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Zinc Loss in Sweat of Athletes Exercising in Hot and Neutral Temperatures

Kevin Tipton, Nancy R. Green, Emily M. Haymes, and Mary Waller

Zinc (Zn) loss from sweat of 9 male and 9 female athletes exercising under hot (35°C, HE) and neutral (25°C, ME) conditions was examined. Subjects exercised at 50% VO2max on a cycle ergometer for 1 hr during each trial. Cell-free sweat samples were analyzed for Zn by atomic absorption spectro-photometry. There was a significant interaction of time, gender, and temperature for whole-body sweat rates (WBSR). WBSR for males were higher during both trials and at each time. WBSR from the second half of exercise were higher than those from the first half for both sexes and temperature conditions. Sweat Zn concentration was higher in the NE than in the HE, but when the sweat rates were included, the rate of Zn loss was no different between HE and NE. Zn concentration of the sweat for the first half of exercise was over twice that of the second half. Sweat Zn concentration of the men was no different than that of the women; however, due to greater sweat rate, men had significantly higher Zn losses. Although total Zn losses are estimated to be relatively low compared to the RDA. exercise at moderate intensities may increase surface Zn losses.

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Sweat Characteristics of Cramp-Prone and Cramp-Resistant Athletes

Kevin C. Miller, Brendon P. McDermott, and Susan W. Yeargin

and electrolyte losses are the most popular assumed causative factors ( Stone et al., 2003 ). The dehydration/electrolyte theory states that sweating contracts the extracellular fluid space increasing the concentration of excitatory neurochemicals and mechanical pressure on motor nerve terminals

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The Threshold Ambient Temperature for the Use of Precooling to Improve Cycling Time-Trial Performance

Steve H. Faulkner, Iris Broekhuijzen, Margherita Raccuglia, Maarten Hupperets, Simon G. Hodder, and George Havenith

with no performance feedback other than the accumulated work done, target workload, and a graphical representation of fluctuations in power output. Participants were allowed to drink water ad libitum, with the total volume consumed recorded to allow for calculation of sweat loss. During the warm-up and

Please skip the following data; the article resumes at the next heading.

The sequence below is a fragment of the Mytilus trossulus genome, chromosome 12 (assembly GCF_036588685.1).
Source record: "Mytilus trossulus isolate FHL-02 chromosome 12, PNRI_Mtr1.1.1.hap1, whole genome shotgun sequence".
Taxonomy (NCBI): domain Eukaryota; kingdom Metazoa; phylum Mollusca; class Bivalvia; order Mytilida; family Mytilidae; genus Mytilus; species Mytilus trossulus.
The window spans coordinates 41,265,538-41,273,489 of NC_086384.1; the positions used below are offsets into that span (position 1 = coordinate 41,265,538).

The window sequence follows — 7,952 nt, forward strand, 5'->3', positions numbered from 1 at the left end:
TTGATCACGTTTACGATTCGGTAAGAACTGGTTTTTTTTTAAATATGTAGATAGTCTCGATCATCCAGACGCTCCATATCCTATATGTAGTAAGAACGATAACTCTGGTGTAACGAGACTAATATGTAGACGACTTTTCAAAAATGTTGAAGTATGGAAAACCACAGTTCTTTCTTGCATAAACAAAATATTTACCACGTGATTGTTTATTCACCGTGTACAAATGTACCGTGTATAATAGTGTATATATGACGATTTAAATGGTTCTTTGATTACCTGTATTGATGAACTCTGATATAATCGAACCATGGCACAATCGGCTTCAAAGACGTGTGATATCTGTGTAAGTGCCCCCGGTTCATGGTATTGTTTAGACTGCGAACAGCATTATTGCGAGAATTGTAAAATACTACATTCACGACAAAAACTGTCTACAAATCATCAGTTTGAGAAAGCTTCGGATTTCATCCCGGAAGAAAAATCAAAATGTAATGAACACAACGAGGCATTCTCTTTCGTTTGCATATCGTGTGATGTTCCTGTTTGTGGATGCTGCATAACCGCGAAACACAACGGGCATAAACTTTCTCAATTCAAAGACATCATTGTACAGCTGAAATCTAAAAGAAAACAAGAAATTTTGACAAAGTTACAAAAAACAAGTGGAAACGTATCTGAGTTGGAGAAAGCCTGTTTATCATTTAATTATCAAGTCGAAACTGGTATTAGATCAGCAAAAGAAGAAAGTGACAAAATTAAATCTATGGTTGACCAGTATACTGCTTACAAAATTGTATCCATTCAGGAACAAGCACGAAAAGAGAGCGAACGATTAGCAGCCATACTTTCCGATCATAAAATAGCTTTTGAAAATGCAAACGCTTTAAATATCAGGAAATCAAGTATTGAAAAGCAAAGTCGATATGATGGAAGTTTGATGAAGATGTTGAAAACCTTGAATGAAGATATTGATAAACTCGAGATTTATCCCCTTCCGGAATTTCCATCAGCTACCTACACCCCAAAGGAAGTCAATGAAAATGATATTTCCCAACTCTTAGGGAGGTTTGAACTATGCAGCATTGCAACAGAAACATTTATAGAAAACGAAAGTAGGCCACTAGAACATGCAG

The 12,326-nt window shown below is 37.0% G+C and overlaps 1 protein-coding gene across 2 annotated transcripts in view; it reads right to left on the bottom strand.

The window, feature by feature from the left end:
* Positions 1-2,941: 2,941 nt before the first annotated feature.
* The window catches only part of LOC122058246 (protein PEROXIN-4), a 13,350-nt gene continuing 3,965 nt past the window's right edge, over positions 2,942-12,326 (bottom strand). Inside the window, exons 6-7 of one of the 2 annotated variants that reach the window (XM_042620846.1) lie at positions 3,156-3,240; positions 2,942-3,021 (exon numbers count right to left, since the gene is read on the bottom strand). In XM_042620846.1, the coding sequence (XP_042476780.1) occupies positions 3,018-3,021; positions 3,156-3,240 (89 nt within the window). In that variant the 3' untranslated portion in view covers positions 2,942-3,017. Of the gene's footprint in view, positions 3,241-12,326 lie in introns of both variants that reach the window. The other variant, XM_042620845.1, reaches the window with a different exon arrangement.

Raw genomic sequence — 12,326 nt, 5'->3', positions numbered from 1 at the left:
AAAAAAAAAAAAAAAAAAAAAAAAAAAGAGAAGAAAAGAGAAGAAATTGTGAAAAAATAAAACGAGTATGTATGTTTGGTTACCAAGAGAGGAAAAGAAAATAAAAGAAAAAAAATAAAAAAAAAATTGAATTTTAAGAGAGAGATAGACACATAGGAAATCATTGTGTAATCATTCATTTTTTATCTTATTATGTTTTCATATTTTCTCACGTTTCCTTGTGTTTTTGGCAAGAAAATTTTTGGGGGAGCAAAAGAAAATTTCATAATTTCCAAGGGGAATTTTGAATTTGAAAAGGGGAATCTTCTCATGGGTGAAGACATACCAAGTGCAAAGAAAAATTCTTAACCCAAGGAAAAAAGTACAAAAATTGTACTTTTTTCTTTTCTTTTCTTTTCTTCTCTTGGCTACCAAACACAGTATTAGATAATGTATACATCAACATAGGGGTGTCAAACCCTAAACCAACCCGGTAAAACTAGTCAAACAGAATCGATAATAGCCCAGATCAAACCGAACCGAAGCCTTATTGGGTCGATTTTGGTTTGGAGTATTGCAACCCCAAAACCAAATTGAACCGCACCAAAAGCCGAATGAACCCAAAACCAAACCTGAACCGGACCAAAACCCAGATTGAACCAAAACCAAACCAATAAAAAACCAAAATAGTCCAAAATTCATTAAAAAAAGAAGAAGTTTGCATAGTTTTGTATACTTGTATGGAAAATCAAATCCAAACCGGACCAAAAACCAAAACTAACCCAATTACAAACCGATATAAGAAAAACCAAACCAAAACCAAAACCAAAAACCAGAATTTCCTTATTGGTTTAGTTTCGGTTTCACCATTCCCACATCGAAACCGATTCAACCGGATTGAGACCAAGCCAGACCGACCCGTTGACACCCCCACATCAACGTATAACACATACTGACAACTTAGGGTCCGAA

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Sweating Rate and Sweat Chloride Concentration of Elite Male Basketball Players Measured With a Wearable Microfluidic Device Versus the Standard Absorbent Patch Method

Lindsay B. Baker, Michelle A. King, David M. Keyes, Shyretha D. Brown, Megan D. Engel, Melissa S. Seib, Alexander J. Aranyosi, and Roozbeh Ghaffari

Basketball is a popular team sport characterized by intermittent bouts of high-intensity activity repeated over the duration of a ∼1–2 hr practice or game. Sweat losses vary considerably among basketball players, depending upon body size, exercise intensity, and amount of playing time, among other

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Normative Data for Sweat Rate and Whole-Body Sodium Concentration in Athletes Indigenous to Tropical Climate

Anita M. Rivera-Brown and José R. Quiñones-González

Athletes are advised to maintain proper fluid intake during training and competition in order to avoid the adverse effects of dehydration and hyponatremia. However, many athletes are unaware of the amount of fluid they lose in sweat and the implications of inadequate fluid intake when sweat losses

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Development of Individual Hydration Strategies for Athletes

Ronald J. Maughan and Susan M. Shirreffs

Athletes are encouraged to begin exercise well hydrated and to consume sufficient amounts of appropriate fluids during exercise to limit water and salt deficits. Available evidence suggests that many athletes begin exercise already dehydrated to some degree, and although most fail to drink enough to match sweat losses, some drink too much and a few develop hyponatremia. Some simple advice can help athletes assess their hydration status and develop a personalized hydration strategy that takes account of exercise, environment, and individual needs. Preexercise hydration status can be assessed from urine frequency and volume, with additional information from urine color, specific gravity, or osmolality. Change in hydration during exercise can be estimated from the change in body mass that occurs during a bout of exercise. Sweat rate can be estimated if fluid intake and urinary losses are also measured. Sweat salt losses can be determined by collection and analysis of sweat samples, but athletes losing large amounts of salt are likely to be aware of the taste of salt in sweat and the development of salt crusts on skin and clothing where sweat has evaporated. An appropriate drinking strategy will take account of preexercise hydration status and of fluid, electrolyte, and substrate needs before, during, and after a period of exercise. Strategies will vary greatly between individuals and will also be influenced by environmental conditions, competition regulations, and other factors.